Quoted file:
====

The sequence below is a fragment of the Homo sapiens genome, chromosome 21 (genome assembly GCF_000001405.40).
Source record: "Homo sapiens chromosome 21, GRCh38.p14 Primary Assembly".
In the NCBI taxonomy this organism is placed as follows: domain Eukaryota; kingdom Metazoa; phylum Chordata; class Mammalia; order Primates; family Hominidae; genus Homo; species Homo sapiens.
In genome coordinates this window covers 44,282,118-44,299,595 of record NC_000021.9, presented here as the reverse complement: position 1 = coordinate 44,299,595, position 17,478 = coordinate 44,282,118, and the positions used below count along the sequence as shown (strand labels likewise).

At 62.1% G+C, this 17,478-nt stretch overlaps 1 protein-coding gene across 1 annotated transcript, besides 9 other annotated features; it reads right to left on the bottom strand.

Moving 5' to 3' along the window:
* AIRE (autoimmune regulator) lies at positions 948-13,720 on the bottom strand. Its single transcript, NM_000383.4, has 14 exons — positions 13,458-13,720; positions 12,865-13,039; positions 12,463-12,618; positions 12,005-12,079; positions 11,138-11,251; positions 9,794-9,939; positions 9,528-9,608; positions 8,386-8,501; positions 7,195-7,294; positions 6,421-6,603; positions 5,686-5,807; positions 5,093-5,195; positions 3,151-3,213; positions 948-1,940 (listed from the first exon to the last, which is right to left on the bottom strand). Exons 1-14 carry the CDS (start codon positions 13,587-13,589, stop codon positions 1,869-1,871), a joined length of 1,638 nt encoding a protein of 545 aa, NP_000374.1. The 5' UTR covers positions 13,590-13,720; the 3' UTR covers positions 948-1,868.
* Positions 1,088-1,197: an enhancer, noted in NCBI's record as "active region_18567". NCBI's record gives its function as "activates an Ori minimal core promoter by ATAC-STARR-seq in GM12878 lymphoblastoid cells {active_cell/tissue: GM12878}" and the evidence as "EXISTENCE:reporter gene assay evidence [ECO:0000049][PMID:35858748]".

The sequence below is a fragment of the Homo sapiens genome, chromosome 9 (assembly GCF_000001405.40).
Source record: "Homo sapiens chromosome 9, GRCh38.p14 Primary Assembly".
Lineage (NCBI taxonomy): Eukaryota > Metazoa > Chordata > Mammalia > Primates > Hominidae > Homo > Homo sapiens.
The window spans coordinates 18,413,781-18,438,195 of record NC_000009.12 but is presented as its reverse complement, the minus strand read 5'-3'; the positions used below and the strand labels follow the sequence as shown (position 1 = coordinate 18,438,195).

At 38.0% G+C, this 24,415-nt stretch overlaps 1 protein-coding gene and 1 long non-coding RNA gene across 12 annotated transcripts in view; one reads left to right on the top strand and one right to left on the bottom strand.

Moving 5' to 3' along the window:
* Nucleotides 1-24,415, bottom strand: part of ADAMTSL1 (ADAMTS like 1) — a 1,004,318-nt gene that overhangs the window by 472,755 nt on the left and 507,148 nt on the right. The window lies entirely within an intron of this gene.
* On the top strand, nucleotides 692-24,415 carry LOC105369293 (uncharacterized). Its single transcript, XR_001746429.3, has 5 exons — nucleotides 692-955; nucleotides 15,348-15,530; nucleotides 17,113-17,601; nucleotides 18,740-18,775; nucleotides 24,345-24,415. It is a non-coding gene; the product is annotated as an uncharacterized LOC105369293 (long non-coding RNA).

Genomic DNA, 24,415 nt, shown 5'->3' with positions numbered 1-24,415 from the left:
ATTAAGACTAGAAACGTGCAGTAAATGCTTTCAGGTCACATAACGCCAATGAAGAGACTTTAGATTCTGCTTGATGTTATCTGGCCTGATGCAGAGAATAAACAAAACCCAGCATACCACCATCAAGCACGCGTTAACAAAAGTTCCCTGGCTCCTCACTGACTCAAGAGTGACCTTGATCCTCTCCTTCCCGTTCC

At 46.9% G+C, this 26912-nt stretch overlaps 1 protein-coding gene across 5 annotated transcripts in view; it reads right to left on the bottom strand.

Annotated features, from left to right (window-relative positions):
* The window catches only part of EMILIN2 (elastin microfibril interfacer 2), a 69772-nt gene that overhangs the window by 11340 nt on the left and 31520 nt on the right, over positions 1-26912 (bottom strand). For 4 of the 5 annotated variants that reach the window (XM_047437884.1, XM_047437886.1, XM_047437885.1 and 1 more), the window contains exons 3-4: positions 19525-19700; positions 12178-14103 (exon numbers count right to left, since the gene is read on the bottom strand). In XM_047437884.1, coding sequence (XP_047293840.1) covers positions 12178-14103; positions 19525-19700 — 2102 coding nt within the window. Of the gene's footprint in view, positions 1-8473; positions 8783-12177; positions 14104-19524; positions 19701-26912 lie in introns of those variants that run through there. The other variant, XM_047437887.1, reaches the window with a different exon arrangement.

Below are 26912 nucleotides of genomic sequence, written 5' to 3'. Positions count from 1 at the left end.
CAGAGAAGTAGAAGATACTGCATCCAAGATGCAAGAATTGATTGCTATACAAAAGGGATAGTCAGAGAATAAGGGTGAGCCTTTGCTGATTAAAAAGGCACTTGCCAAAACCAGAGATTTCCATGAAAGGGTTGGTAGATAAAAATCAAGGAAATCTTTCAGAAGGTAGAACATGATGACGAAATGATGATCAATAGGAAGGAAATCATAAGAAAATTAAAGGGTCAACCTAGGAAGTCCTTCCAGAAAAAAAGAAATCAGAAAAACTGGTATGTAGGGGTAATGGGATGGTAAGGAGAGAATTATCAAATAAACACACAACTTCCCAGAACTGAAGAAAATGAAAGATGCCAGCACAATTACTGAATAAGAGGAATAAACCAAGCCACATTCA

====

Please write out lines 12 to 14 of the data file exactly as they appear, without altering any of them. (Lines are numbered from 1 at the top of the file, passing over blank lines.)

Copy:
The window spans coordinates 18,413,781-18,438,195 of record NC_000009.12 but is presented as its reverse complement, the minus strand read 5'-3'; the positions used below and the strand labels follow the sequence as shown (position 1 = coordinate 18,438,195).

At 38.0% G+C, this 24,415-nt stretch overlaps 1 protein-coding gene and 1 long non-coding RNA gene across 12 annotated transcripts in view; one reads left to right on the top strand and one right to left on the bottom strand.

Moving 5' to 3' along the window: